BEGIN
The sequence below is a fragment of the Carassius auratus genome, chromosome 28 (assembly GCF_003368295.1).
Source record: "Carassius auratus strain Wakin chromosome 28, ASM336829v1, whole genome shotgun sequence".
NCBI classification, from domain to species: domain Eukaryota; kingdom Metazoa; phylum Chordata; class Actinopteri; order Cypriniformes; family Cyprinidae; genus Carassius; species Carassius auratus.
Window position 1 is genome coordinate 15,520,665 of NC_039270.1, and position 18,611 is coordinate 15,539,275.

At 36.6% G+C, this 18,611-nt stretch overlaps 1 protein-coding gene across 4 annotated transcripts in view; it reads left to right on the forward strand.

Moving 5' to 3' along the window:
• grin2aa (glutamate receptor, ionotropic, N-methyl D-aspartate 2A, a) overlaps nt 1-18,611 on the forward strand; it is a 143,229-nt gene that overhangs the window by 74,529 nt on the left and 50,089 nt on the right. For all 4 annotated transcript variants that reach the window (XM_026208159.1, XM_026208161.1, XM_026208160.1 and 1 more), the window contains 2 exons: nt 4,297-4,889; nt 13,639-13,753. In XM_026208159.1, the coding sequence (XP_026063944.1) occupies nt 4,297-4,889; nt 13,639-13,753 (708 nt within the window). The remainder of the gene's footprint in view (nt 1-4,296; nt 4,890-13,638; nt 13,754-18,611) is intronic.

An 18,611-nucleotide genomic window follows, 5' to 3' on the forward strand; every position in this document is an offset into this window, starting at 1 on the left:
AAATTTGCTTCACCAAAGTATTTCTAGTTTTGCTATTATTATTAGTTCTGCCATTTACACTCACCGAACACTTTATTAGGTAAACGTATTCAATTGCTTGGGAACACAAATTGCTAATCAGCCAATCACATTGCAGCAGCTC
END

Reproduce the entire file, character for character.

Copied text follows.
The sequence below is a fragment of the Carassius auratus genome, chromosome 28 (assembly GCF_003368295.1).
Source record: "Carassius auratus strain Wakin chromosome 28, ASM336829v1, whole genome shotgun sequence".
NCBI classification, from domain to species: domain Eukaryota; kingdom Metazoa; phylum Chordata; class Actinopteri; order Cypriniformes; family Cyprinidae; genus Carassius; species Carassius auratus.
Window position 1 is genome coordinate 15,520,665 of NC_039270.1, and position 18,611 is coordinate 15,539,275.

At 36.6% G+C, this 18,611-nt stretch overlaps 1 protein-coding gene across 4 annotated transcripts in view; it reads left to right on the forward strand.

Moving 5' to 3' along the window:
• grin2aa (glutamate receptor, ionotropic, N-methyl D-aspartate 2A, a) overlaps nt 1-18,611 on the forward strand; it is a 143,229-nt gene that overhangs the window by 74,529 nt on the left and 50,089 nt on the right. For all 4 annotated transcript variants that reach the window (XM_026208159.1, XM_026208161.1, XM_026208160.1 and 1 more), the window contains 2 exons: nt 4,297-4,889; nt 13,639-13,753. In XM_026208159.1, the coding sequence (XP_026063944.1) occupies nt 4,297-4,889; nt 13,639-13,753 (708 nt within the window). The remainder of the gene's footprint in view (nt 1-4,296; nt 4,890-13,638; nt 13,754-18,611) is intronic.

An 18,611-nucleotide genomic window follows, 5' to 3' on the forward strand; every position in this document is an offset into this window, starting at 1 on the left:
AAATTTGCTTCACCAAAGTATTTCTAGTTTTGCTATTATTATTAGTTCTGCCATTTACACTCACCGAACACTTTATTAGGTAAACGTATTCAATTGCTTGGGAACACAAATTGCTAATCAGCCAATCACATTGCAGCAGCTC